Management and Landscape Variability Effects on Selected Coastal Plain Soil Physical Properties
Type of DegreeThesis
DepartmentAgronomy and Soils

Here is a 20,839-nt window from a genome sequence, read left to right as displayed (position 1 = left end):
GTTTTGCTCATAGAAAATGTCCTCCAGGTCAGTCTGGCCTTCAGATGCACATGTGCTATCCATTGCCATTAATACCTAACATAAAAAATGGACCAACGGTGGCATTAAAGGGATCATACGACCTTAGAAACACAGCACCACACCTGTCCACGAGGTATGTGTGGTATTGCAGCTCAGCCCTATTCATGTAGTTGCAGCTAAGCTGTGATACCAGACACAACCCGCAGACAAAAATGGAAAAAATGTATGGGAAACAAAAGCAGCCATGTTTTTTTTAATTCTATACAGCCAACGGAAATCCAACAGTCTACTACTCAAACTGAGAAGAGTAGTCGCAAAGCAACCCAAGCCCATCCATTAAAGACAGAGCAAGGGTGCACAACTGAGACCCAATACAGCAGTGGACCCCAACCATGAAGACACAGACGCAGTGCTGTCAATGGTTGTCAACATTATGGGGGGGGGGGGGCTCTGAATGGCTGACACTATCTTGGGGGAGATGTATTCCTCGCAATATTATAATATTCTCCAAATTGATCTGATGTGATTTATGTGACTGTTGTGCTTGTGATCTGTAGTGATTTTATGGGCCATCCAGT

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Crop production has become more costly over the years. Improved tillage practice recommendations and implementation of site-specific crop management (SSM) can help farmers achieve soil conservation, better yields, input optimization and consequent savings. Southeastern Coastal Plain soils are highly weathered soils that typically have been intensely cropped under conventional tillage practices and are susceptible to erosion, runoff and degradation. Understanding tillage practices, topography and spatial variability impacts on soil physical properties is important for aiding in the development of management practice recommendations and implementation of SSM. In order to assess management practices and landscape variability effects on soil physical properties, total carbon (TC), particle size distribution (PSD), bulk density (Db), aggregate stability (AS), infiltration rate (IR), hydraulic conductivity of saturated soil (Ksat) and water retention (WR) were measured in 2006 in a 9 ha field in the central Alabama Coastal Plain. Based on the local soil properties, the field was divided into three management zones (MZ) corresponding to summit (Z1), backslope (Z2) and toeslope (Z3). Four tillage systems treatments [conventional system with (CTM) or without (CT) 10 Mg ha-1 yr-1 of dairy manure, and conservation system with (NTM) or without (NT) 10 Mg ha-1 yr-1 of dairy manure] were established in a corn (Zea mays L.)-cotton (Gossypium hirsutum L.) rotation in 2000 at the research site after 30 years of cotton monoculture under conventional tillage. Overall, conservation system significantly improved TC, IR, AS, Ksat and WR in the top 5cm of this soil, compared to conventional system. Conservation system improved WR at higher suctions (300, 500 and 1000cm H2O), and conventional system improved WR at lower suctions (0 and 20cm H2O). Trends of TC and Db values were very similar. Impacts of tillage system on soil properties had no clear trend at 5-10 and 10-15cm of depth. Manure additions significantly improved TC, Db and WR in the top 5cm for conservation and conventional systems, and at 5-10cm of depth for conventional system. Differences among MZ were significant only for Db, WR, Ksat and IR. Overall, WR was greater at Z1 and Ksat at Z2. Infiltration rate, AS and Db trends among MZ varied according to tillage system. Response of IR and AS to the conservation system were greater in Z2 than the other MZ. We conclude that six years of conservation tillage and manure additions was enough time to improve most of the soil properties measured only in the top 5cm of these soils. Except for WR at higher suctions, soil physical properties at the 5-15cm layer were generally improved by the conventional system. Perhaps a longer period of time is needed to observe significant changes in soil physical properties at lower depths. Regarding differences among MZ, erosion and depositional processes associated with tillage system were the most important factors affecting the spatial variability of soil physical properties on this landscape. Results of this research can help farmers, extension personnel and consultants to decide about the suitability of management practices for conditions similar to the southeastern Coastal Plain soils studied here. In addition, observed differences in soil properties through the landscape positions could be used as complementary information to support SSM decisions. However, longer term research is needed to better describe observed impacts on this landscape.